Lawsuit challenges privatization of state roads, prisons in Ohio
September 11, 2012
Plaintiffs hoping to stop the privatization of correctional facilities in Ohio are also challenging the constitutionality of Gov. John Kasich’s proposal to lease the Ohio Turnpike to private investors.
The lawsuit filed in August in the Court of Common Pleas in Franklin County, OH, takes aim at the privatization effort by attacking a state spending bill that consolidates and/or privatizes a number of state facilities.
The plaintiffs say Kasich and others violated the “single subject” provision of the Ohio Constitution because the bill tackled multiple unrelated subjects. The plaintiffs want the court to void the law and prohibit the governor from privatizing assets.
An employee of one state-run facility, speaking to Land Line on the condition of anonymity, says Ohio should not follow Indiana into a long-term lease that could come back to haunt taxpayers.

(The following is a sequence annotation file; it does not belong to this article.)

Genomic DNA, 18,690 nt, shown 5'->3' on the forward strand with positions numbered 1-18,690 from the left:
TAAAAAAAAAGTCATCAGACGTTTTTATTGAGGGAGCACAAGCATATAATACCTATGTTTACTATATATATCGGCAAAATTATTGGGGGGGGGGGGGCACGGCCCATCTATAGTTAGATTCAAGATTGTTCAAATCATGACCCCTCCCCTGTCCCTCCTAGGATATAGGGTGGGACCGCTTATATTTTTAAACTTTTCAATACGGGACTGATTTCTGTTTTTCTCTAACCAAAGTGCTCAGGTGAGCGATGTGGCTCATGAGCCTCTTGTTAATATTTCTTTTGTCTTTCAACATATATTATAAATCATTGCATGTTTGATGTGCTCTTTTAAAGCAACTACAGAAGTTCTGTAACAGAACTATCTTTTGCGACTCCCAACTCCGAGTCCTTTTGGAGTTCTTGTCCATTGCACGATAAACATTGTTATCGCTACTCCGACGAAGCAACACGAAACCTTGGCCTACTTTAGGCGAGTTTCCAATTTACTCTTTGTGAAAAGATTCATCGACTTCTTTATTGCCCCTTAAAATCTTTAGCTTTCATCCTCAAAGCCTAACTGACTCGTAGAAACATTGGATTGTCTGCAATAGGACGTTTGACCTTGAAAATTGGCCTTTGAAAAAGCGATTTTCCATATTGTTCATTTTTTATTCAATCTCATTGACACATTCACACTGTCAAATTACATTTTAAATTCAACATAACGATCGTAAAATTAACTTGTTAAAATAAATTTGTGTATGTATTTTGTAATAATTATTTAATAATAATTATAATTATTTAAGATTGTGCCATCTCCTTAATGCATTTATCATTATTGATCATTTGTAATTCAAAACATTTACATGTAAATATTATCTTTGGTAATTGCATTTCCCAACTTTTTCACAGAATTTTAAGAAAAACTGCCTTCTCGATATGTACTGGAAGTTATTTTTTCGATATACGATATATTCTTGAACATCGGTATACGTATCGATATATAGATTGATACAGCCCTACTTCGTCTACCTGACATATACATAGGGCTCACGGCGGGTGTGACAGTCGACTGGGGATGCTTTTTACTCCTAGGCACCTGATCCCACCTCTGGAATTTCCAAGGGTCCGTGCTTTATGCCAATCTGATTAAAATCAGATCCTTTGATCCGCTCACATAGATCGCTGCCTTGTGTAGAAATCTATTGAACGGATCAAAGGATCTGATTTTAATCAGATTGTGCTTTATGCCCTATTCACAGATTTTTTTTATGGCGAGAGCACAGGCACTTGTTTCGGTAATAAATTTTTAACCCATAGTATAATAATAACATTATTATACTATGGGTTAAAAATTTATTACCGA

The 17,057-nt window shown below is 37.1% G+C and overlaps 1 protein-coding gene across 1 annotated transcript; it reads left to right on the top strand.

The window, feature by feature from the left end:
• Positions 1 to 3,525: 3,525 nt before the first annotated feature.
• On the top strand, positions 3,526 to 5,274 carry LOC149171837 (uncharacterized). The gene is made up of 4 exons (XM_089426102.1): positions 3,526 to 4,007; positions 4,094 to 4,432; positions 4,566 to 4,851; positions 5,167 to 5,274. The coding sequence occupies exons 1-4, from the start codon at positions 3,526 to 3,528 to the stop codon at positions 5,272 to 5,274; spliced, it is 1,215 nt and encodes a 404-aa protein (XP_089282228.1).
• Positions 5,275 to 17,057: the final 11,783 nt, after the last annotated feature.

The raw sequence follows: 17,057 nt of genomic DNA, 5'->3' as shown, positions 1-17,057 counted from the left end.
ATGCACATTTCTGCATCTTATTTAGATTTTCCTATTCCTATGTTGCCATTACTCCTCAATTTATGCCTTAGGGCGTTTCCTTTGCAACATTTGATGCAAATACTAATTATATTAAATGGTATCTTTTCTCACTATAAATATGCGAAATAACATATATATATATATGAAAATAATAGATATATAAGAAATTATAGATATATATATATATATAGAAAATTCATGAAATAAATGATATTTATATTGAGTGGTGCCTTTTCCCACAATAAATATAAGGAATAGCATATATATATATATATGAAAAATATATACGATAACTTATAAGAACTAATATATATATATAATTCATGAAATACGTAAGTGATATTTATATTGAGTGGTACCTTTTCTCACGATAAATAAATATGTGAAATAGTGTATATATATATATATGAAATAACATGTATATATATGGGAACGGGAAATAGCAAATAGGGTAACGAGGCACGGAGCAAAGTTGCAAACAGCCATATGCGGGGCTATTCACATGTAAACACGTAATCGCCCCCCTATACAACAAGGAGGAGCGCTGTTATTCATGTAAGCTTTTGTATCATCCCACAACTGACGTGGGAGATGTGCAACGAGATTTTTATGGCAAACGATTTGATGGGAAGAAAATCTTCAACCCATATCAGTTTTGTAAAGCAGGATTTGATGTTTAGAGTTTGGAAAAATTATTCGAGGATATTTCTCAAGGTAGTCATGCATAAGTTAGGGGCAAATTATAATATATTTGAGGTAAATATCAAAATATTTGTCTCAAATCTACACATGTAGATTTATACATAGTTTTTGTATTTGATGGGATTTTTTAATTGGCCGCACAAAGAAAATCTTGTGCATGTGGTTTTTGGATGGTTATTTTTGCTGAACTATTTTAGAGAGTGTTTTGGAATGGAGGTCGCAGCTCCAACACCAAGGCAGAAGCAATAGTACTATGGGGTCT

In 2006, Indiana Gov. Mitch Daniels leased the 157-mile Indiana Toll Road to private investors from Spain and Australia in exchange for $3.85 billion in cash. In return for the payment, the investors keep the toll proceeds through 2081.
“Most people I talk to don’t want any asset of the state to be sold off, or leased off,” the source said.
Talk of a lease in Ohio elevated last year during budget negotiations. Since then, state and federal lawmakers have argued about the use of federal money to study how much a possible lease could generate. Gov. Kasich’s initially said a lease could generate up to $3 billion.
According to the Ohio Turnpike Commission, the toll road will generate approximately $249 million this year, helped by a toll increase that took effect in January.
Should a possible lease last 50 years, an investor could make $12.5 billion for its $3 billion investment – and that’s without toll increases. The for-profit entity that runs the Indiana Toll Road was allowed to more than double the toll rates in the first five years of that 75-year lease.
OOIDA and truckers openly question why lawmakers would trade away a state asset for quick cash. Once the upfront cash dries up, roadway users will continue to pay for decades to pad the investors’ pockets.